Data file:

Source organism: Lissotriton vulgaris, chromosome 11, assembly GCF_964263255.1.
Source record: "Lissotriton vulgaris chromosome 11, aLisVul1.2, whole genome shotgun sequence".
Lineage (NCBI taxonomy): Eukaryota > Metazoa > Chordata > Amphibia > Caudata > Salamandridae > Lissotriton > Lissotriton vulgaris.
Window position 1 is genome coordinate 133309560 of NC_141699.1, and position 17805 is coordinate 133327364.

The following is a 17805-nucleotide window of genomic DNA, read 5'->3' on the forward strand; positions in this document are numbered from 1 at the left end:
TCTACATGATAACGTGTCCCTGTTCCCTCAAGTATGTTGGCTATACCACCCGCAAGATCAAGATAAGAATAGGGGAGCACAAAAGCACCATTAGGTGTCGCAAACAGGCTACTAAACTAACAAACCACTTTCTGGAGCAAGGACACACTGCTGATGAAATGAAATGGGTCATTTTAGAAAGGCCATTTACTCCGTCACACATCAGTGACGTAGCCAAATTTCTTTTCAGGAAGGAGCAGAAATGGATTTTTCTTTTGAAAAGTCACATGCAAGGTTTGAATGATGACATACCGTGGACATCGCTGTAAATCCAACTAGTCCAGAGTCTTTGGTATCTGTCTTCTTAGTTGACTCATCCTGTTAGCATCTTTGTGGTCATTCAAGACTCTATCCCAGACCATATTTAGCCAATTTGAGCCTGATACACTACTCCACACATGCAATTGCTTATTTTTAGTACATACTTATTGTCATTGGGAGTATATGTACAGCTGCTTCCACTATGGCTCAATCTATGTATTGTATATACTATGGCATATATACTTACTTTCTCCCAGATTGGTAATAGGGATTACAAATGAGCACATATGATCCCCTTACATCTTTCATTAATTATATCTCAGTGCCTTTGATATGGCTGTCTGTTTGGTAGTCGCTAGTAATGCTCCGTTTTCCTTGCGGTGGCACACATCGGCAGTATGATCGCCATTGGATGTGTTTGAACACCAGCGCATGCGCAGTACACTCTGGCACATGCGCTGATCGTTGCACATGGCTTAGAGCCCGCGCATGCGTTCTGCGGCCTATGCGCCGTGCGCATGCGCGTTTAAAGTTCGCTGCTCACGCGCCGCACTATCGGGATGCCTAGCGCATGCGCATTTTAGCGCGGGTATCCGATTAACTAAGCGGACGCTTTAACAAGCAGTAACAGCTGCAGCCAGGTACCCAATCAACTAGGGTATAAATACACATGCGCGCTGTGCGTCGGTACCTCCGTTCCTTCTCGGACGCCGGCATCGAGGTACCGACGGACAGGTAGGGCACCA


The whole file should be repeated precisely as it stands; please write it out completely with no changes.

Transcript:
Source organism: Lissotriton vulgaris, chromosome 11, assembly GCF_964263255.1.
Source record: "Lissotriton vulgaris chromosome 11, aLisVul1.2, whole genome shotgun sequence".
Lineage (NCBI taxonomy): Eukaryota > Metazoa > Chordata > Amphibia > Caudata > Salamandridae > Lissotriton > Lissotriton vulgaris.
Window position 1 is genome coordinate 133309560 of NC_141699.1, and position 17805 is coordinate 133327364.

The following is a 17805-nucleotide window of genomic DNA, read 5'->3' on the forward strand; positions in this document are numbered from 1 at the left end:
TCTACATGATAACGTGTCCCTGTTCCCTCAAGTATGTTGGCTATACCACCCGCAAGATCAAGATAAGAATAGGGGAGCACAAAAGCACCATTAGGTGTCGCAAACAGGCTACTAAACTAACAAACCACTTTCTGGAGCAAGGACACACTGCTGATGAAATGAAATGGGTCATTTTAGAAAGGCCATTTACTCCGTCACACATCAGTGACGTAGCCAAATTTCTTTTCAGGAAGGAGCAGAAATGGATTTTTCTTTTGAAAAGTCACATGCAAGGTTTGAATGATGACATACCGTGGACATCGCTGTAAATCCAACTAGTCCAGAGTCTTTGGTATCTGTCTTCTTAGTTGACTCATCCTGTTAGCATCTTTGTGGTCATTCAAGACTCTATCCCAGACCATATTTAGCCAATTTGAGCCTGATACACTACTCCACACATGCAATTGCTTATTTTTAGTACATACTTATTGTCATTGGGAGTATATGTACAGCTGCTTCCACTATGGCTCAATCTATGTATTGTATATACTATGGCATATATACTTACTTTCTCCCAGATTGGTAATAGGGATTACAAATGAGCACATATGATCCCCTTACATCTTTCATTAATTATATCTCAGTGCCTTTGATATGGCTGTCTGTTTGGTAGTCGCTAGTAATGCTCCGTTTTCCTTGCGGTGGCACACATCGGCAGTATGATCGCCATTGGATGTGTTTGAACACCAGCGCATGCGCAGTACACTCTGGCACATGCGCTGATCGTTGCACATGGCTTAGAGCCCGCGCATGCGTTCTGCGGCCTATGCGCCGTGCGCATGCGCGTTTAAAGTTCGCTGCTCACGCGCCGCACTATCGGGATGCCTAGCGCATGCGCATTTTAGCGCGGGTATCCGATTAACTAAGCGGACGCTTTAACAAGCAGTAACAGCTGCAGCCAGGTACCCAATCAACTAGGGTATAAATACACATGCGCGCTGTGCGTCGGTACCTCCGTTCCTTCTCGGACGCCGGCATCGAGGTACCGACGGACAGGTAGGGCACCA